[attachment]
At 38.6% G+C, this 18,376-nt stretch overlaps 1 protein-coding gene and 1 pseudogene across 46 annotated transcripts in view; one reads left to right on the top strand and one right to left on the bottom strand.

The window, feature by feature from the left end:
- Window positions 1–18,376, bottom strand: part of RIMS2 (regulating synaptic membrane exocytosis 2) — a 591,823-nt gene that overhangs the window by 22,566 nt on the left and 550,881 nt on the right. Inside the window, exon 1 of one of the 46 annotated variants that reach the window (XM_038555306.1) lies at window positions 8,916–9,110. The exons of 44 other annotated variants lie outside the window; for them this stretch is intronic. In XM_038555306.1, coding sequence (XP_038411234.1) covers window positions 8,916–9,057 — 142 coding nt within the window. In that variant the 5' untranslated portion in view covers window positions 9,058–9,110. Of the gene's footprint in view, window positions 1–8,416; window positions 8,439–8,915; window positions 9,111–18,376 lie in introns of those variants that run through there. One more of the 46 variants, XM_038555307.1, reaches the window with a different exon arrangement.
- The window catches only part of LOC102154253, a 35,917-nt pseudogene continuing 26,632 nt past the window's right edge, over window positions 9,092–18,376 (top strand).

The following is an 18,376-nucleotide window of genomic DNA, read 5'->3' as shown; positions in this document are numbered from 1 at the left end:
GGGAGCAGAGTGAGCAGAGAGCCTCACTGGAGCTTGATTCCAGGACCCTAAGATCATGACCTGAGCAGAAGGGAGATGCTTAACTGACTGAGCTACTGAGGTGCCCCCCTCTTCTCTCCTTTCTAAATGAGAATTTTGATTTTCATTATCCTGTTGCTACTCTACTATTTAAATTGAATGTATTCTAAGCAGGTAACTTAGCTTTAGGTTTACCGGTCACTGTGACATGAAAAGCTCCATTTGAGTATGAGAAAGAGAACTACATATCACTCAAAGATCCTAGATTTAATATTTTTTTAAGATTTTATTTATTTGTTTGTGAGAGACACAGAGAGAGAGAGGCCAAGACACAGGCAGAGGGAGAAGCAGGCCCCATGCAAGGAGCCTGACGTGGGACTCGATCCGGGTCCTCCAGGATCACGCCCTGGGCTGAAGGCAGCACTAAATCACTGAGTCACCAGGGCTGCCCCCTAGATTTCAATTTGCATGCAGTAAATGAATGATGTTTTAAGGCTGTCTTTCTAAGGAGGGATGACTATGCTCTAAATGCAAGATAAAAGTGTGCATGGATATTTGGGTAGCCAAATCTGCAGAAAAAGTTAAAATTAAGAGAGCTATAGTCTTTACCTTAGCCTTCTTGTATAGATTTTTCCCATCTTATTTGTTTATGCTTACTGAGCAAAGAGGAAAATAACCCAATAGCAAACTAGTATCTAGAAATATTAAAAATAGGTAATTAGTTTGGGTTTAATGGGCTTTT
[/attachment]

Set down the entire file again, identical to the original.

At 38.6% G+C, this 18,376-nt stretch overlaps 1 protein-coding gene and 1 pseudogene across 46 annotated transcripts in view; one reads left to right on the top strand and one right to left on the bottom strand.

The window, feature by feature from the left end:
- Window positions 1–18,376, bottom strand: part of RIMS2 (regulating synaptic membrane exocytosis 2) — a 591,823-nt gene that overhangs the window by 22,566 nt on the left and 550,881 nt on the right. Inside the window, exon 1 of one of the 46 annotated variants that reach the window (XM_038555306.1) lies at window positions 8,916–9,110. The exons of 44 other annotated variants lie outside the window; for them this stretch is intronic. In XM_038555306.1, coding sequence (XP_038411234.1) covers window positions 8,916–9,057 — 142 coding nt within the window. In that variant the 5' untranslated portion in view covers window positions 9,058–9,110. Of the gene's footprint in view, window positions 1–8,416; window positions 8,439–8,915; window positions 9,111–18,376 lie in introns of those variants that run through there. One more of the 46 variants, XM_038555307.1, reaches the window with a different exon arrangement.
- The window catches only part of LOC102154253, a 35,917-nt pseudogene continuing 26,632 nt past the window's right edge, over window positions 9,092–18,376 (top strand).

The following is an 18,376-nucleotide window of genomic DNA, read 5'->3' as shown; positions in this document are numbered from 1 at the left end:
GGGAGCAGAGTGAGCAGAGAGCCTCACTGGAGCTTGATTCCAGGACCCTAAGATCATGACCTGAGCAGAAGGGAGATGCTTAACTGACTGAGCTACTGAGGTGCCCCCCTCTTCTCTCCTTTCTAAATGAGAATTTTGATTTTCATTATCCTGTTGCTACTCTACTATTTAAATTGAATGTATTCTAAGCAGGTAACTTAGCTTTAGGTTTACCGGTCACTGTGACATGAAAAGCTCCATTTGAGTATGAGAAAGAGAACTACATATCACTCAAAGATCCTAGATTTAATATTTTTTTAAGATTTTATTTATTTGTTTGTGAGAGACACAGAGAGAGAGAGGCCAAGACACAGGCAGAGGGAGAAGCAGGCCCCATGCAAGGAGCCTGACGTGGGACTCGATCCGGGTCCTCCAGGATCACGCCCTGGGCTGAAGGCAGCACTAAATCACTGAGTCACCAGGGCTGCCCCCTAGATTTCAATTTGCATGCAGTAAATGAATGATGTTTTAAGGCTGTCTTTCTAAGGAGGGATGACTATGCTCTAAATGCAAGATAAAAGTGTGCATGGATATTTGGGTAGCCAAATCTGCAGAAAAAGTTAAAATTAAGAGAGCTATAGTCTTTACCTTAGCCTTCTTGTATAGATTTTTCCCATCTTATTTGTTTATGCTTACTGAGCAAAGAGGAAAATAACCCAATAGCAAACTAGTATCTAGAAATATTAAAAATAGGTAATTAGTTTGGGTTTAATGGGCTTTT